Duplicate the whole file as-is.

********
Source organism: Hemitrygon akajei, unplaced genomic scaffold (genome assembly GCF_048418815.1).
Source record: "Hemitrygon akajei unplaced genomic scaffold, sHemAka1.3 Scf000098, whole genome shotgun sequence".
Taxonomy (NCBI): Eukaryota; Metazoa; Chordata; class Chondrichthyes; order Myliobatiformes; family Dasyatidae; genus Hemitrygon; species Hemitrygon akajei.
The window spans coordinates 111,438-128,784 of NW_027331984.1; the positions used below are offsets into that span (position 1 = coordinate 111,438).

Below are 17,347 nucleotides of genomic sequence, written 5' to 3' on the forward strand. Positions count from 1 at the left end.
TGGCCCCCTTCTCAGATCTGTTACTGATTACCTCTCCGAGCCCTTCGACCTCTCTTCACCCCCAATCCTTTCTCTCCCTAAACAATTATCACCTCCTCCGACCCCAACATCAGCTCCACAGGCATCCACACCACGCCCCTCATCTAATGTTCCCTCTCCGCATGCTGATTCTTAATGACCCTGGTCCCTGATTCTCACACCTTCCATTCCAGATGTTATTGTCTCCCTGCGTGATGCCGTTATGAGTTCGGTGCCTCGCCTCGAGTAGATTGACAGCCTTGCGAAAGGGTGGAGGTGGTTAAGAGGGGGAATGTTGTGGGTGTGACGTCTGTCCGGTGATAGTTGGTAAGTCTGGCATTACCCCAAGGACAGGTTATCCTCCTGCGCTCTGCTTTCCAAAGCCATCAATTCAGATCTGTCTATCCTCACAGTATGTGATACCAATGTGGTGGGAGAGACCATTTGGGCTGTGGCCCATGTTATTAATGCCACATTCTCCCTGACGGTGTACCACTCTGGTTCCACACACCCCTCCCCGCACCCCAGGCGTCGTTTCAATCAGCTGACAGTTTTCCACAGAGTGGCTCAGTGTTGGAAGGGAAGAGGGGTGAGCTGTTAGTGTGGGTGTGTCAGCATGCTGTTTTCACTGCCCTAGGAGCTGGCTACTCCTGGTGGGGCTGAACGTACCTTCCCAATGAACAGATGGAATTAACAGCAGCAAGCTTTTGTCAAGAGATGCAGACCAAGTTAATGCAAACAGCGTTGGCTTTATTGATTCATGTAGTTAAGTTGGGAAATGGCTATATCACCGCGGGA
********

Source organism: Hemitrygon akajei, unplaced genomic scaffold (genome assembly GCF_048418815.1).
Source record: "Hemitrygon akajei unplaced genomic scaffold, sHemAka1.3 Scf000098, whole genome shotgun sequence".
Taxonomy (NCBI): Eukaryota; Metazoa; Chordata; class Chondrichthyes; order Myliobatiformes; family Dasyatidae; genus Hemitrygon; species Hemitrygon akajei.
The window spans coordinates 111,438-128,784 of NW_027331984.1; the positions used below are offsets into that span (position 1 = coordinate 111,438).

Below are 17,347 nucleotides of genomic sequence, written 5' to 3' on the forward strand. Positions count from 1 at the left end.
TGGCCCCCTTCTCAGATCTGTTACTGATTACCTCTCCGAGCCCTTCGACCTCTCTTCACCCCCAATCCTTTCTCTCCCTAAACAATTATCACCTCCTCCGACCCCAACATCAGCTCCACAGGCATCCACACCACGCCCCTCATCTAATGTTCCCTCTCCGCATGCTGATTCTTAATGACCCTGGTCCCTGATTCTCACACCTTCCATTCCAGATGTTATTGTCTCCCTGCGTGATGCCGTTATGAGTTCGGTGCCTCGCCTCGAGTAGATTGACAGCCTTGCGAAAGGGTGGAGGTGGTTAAGAGGGGGAATGTTGTGGGTGTGACGTCTGTCCGGTGATAGTTGGTAAGTCTGGCATTACCCCAAGGACAGGTTATCCTCCTGCGCTCTGCTTTCCAAAGCCATCAATTCAGATCTGTCTATCCTCACAGTATGTGATACCAATGTGGTGGGAGAGACCATTTGGGCTGTGGCCCATGTTATTAATGCCACATTCTCCCTGACGGTGTACCACTCTGGTTCCACACACCCCTCCCCGCACCCCAGGCGTCGTTTCAATCAGCTGACAGTTTTCCACAGAGTGGCTCAGTGTTGGAAGGGAAGAGGGGTGAGCTGTTAGTGTGGGTGTGTCAGCATGCTGTTTTCACTGCCCTAGGAGCTGGCTACTCCTGGTGGGGCTGAACGTACCTTCCCAATGAACAGATGGAATTAACAGCAGCAAGCTTTTGTCAAGAGATGCAGACCAAGTTAATGCAAACAGCGTTGGCTTTATTGATTCATGTAGTTAAGTTGGGAAATGGCTATATCACCGCGGGA